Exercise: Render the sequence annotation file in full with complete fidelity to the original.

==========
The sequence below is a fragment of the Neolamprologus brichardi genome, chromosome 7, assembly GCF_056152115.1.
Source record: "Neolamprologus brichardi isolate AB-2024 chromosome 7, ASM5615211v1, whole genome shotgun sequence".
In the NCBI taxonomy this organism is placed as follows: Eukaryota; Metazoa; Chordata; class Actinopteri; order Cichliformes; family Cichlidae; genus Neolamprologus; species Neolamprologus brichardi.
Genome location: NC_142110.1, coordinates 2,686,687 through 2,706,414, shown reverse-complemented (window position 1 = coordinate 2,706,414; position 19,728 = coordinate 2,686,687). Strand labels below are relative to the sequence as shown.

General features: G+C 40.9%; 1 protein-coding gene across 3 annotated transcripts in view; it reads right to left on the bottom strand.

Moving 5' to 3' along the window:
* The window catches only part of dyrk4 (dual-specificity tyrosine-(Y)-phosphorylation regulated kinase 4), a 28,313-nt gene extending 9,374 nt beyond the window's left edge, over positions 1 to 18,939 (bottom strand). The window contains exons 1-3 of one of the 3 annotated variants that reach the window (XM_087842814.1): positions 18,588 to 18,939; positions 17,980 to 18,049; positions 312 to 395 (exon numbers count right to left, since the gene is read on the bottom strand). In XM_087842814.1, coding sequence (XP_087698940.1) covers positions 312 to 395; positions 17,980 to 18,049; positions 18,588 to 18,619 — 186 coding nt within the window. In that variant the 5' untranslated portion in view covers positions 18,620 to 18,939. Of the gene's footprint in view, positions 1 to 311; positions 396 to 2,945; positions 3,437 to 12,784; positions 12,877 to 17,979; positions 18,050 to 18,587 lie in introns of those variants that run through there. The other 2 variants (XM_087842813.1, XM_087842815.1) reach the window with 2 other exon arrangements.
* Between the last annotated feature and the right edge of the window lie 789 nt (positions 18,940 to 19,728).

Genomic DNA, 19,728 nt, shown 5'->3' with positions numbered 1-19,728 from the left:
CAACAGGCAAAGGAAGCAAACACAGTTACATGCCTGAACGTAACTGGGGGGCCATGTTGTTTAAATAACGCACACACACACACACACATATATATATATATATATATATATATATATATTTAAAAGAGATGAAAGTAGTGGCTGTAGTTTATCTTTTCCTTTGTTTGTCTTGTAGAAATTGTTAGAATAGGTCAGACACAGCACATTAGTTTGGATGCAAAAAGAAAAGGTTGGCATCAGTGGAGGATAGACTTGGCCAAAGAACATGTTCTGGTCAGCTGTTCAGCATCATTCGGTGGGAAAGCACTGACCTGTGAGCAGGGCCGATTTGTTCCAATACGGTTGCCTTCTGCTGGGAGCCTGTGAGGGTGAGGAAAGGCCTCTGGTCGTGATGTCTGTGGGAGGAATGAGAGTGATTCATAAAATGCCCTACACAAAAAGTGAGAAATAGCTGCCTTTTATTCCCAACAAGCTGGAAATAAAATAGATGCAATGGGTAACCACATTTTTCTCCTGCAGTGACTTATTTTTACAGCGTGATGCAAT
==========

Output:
The sequence below is a fragment of the Neolamprologus brichardi genome, chromosome 7, assembly GCF_056152115.1.
Source record: "Neolamprologus brichardi isolate AB-2024 chromosome 7, ASM5615211v1, whole genome shotgun sequence".
In the NCBI taxonomy this organism is placed as follows: Eukaryota; Metazoa; Chordata; class Actinopteri; order Cichliformes; family Cichlidae; genus Neolamprologus; species Neolamprologus brichardi.
Genome location: NC_142110.1, coordinates 2,686,687 through 2,706,414, shown reverse-complemented (window position 1 = coordinate 2,706,414; position 19,728 = coordinate 2,686,687). Strand labels below are relative to the sequence as shown.

General features: G+C 40.9%; 1 protein-coding gene across 3 annotated transcripts in view; it reads right to left on the bottom strand.

Moving 5' to 3' along the window:
* The window catches only part of dyrk4 (dual-specificity tyrosine-(Y)-phosphorylation regulated kinase 4), a 28,313-nt gene extending 9,374 nt beyond the window's left edge, over positions 1 to 18,939 (bottom strand). The window contains exons 1-3 of one of the 3 annotated variants that reach the window (XM_087842814.1): positions 18,588 to 18,939; positions 17,980 to 18,049; positions 312 to 395 (exon numbers count right to left, since the gene is read on the bottom strand). In XM_087842814.1, coding sequence (XP_087698940.1) covers positions 312 to 395; positions 17,980 to 18,049; positions 18,588 to 18,619 — 186 coding nt within the window. In that variant the 5' untranslated portion in view covers positions 18,620 to 18,939. Of the gene's footprint in view, positions 1 to 311; positions 396 to 2,945; positions 3,437 to 12,784; positions 12,877 to 17,979; positions 18,050 to 18,587 lie in introns of those variants that run through there. The other 2 variants (XM_087842813.1, XM_087842815.1) reach the window with 2 other exon arrangements.
* Between the last annotated feature and the right edge of the window lie 789 nt (positions 18,940 to 19,728).

Genomic DNA, 19,728 nt, shown 5'->3' with positions numbered 1-19,728 from the left:
CAACAGGCAAAGGAAGCAAACACAGTTACATGCCTGAACGTAACTGGGGGGCCATGTTGTTTAAATAACGCACACACACACACACACATATATATATATATATATATATATATATATATTTAAAAGAGATGAAAGTAGTGGCTGTAGTTTATCTTTTCCTTTGTTTGTCTTGTAGAAATTGTTAGAATAGGTCAGACACAGCACATTAGTTTGGATGCAAAAAGAAAAGGTTGGCATCAGTGGAGGATAGACTTGGCCAAAGAACATGTTCTGGTCAGCTGTTCAGCATCATTCGGTGGGAAAGCACTGACCTGTGAGCAGGGCCGATTTGTTCCAATACGGTTGCCTTCTGCTGGGAGCCTGTGAGGGTGAGGAAAGGCCTCTGGTCGTGATGTCTGTGGGAGGAATGAGAGTGATTCATAAAATGCCCTACACAAAAAGTGAGAAATAGCTGCCTTTTATTCCCAACAAGCTGGAAATAAAATAGATGCAATGGGTAACCACATTTTTCTCCTGCAGTGACTTATTTTTACAGCGTGATGCAAT